“Google Scholar, today, is just not fully featured enough to be the primary research tool for a lawyer in practice,” says Erik Mazzone, the director of the center for practice management at the North Carolina Bar Association, a vol-untary state bar that has Casemaker as its free research benefit for members.

Creating a disruption?

But Mazzone says Google Scholar, which is still evolving, has created a disruption by entering the legal research market with free solutions. “This disruption should make the other players in that market take notice,” he says. “I’d expect Google’s entry into legal research to drive innovation among the existing players, whose products are going to evolve.”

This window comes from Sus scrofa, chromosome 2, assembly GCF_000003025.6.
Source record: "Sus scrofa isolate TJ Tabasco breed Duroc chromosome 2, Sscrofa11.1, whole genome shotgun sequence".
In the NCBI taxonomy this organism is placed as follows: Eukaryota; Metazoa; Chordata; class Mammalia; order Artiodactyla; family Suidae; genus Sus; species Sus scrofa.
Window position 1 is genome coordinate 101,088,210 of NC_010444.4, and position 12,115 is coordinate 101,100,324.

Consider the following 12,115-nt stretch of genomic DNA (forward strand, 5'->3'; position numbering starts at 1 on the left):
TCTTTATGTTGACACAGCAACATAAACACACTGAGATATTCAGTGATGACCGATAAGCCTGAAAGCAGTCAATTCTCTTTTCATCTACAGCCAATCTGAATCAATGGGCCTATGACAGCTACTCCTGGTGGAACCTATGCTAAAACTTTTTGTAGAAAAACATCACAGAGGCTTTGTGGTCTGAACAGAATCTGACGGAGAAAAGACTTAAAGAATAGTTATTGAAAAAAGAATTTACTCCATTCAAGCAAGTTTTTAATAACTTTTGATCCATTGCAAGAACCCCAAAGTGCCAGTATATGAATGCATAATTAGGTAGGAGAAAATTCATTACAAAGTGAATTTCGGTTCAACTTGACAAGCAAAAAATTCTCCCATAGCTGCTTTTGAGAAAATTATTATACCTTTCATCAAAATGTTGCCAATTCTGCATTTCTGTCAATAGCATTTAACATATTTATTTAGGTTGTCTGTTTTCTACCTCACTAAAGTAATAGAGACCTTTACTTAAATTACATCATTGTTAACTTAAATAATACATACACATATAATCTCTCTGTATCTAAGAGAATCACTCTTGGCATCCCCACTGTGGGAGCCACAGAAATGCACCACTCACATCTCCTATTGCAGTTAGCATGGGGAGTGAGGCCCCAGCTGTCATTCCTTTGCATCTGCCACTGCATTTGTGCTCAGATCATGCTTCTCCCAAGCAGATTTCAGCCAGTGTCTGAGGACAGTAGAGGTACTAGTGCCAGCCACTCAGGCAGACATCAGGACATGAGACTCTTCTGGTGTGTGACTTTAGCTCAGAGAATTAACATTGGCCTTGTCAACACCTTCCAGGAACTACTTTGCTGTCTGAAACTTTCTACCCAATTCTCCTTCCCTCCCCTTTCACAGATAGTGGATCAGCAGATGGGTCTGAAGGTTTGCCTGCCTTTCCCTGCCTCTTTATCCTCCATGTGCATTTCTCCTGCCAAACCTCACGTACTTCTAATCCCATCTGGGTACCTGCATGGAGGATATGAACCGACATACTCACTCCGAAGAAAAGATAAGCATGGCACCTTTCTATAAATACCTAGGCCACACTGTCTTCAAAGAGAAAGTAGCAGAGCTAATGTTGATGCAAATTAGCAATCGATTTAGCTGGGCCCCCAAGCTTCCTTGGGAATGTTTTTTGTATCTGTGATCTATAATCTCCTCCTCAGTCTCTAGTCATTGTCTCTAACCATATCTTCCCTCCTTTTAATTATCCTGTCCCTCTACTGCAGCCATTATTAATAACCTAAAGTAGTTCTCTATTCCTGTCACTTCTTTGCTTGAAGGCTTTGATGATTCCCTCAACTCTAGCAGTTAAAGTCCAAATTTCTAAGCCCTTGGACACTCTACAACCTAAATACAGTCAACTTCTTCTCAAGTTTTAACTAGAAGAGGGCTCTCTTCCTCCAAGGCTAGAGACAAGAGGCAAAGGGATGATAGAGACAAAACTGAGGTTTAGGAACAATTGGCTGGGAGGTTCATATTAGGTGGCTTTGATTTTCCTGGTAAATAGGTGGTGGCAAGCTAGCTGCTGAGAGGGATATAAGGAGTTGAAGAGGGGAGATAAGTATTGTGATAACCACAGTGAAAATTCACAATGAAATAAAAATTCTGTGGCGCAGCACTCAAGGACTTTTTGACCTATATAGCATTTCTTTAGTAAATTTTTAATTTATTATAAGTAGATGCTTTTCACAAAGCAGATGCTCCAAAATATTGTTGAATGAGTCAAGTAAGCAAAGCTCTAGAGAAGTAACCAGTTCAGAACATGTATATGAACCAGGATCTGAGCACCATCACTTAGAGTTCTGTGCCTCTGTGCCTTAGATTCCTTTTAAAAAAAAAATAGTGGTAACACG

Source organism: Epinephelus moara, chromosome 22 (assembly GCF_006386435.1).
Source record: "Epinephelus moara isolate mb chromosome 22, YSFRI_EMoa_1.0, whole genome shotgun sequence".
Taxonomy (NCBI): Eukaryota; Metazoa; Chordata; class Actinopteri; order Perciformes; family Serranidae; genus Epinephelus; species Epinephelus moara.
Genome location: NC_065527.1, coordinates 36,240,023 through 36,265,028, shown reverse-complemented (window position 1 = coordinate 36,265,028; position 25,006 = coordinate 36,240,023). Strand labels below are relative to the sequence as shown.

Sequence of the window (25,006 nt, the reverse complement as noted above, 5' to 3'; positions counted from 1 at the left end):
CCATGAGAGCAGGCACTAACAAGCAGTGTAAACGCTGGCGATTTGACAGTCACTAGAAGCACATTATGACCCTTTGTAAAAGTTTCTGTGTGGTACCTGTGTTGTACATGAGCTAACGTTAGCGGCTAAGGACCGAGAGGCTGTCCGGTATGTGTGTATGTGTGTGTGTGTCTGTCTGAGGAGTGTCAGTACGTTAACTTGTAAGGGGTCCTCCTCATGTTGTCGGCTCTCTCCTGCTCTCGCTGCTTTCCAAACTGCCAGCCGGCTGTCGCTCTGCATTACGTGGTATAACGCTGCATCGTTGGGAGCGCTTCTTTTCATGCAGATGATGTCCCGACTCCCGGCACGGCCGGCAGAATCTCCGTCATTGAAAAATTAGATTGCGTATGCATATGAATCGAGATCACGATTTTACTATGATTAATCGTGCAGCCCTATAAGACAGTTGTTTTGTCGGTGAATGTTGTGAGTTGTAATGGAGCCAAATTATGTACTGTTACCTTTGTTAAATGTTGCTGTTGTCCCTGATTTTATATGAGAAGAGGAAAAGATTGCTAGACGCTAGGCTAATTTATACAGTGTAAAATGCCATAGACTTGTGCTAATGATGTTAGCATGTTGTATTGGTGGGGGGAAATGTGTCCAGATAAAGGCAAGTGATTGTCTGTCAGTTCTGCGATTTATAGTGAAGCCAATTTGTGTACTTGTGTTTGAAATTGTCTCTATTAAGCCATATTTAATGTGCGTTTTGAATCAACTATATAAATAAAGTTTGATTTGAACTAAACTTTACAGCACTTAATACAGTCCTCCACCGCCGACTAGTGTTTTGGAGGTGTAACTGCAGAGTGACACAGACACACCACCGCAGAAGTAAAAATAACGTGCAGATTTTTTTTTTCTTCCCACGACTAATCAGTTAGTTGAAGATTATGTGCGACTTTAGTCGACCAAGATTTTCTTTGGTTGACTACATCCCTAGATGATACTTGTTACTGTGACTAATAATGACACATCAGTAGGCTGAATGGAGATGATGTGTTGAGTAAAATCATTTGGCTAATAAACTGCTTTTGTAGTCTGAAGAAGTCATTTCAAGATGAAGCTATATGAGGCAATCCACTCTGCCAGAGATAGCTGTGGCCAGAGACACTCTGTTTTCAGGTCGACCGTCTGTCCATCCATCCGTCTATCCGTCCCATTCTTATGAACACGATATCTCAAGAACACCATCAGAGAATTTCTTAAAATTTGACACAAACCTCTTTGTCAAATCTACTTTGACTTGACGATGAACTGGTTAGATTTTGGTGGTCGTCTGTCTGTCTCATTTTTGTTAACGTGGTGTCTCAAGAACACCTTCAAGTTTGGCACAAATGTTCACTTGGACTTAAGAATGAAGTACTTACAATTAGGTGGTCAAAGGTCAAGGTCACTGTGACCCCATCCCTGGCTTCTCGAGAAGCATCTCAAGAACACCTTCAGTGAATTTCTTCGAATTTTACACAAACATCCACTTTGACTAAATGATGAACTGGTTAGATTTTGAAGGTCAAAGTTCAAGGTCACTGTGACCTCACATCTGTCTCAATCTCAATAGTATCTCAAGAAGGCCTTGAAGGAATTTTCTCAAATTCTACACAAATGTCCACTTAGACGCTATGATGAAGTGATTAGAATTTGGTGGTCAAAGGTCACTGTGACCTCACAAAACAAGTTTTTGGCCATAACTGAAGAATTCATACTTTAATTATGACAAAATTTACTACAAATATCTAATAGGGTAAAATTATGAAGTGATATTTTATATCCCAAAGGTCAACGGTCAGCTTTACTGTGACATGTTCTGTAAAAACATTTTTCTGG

While Google officials say they have no plans to expand into such areas as statutes and regulations, which law-yers need, some warn against taking Google Scholar lightly. “Legal research is, fundamentally, a specialized form of search,” Mazzone says. “And search is what Google continues to do more of and better than anybody else so far.”

Other observers expect that while there may be no large, immediate effect on LexisNexis and Westlaw, Google Scholar will make some waves by increasing competition and fostering innovation—including free or low-cost add-ons that smaller players might begin offering to supplement Google Scholar.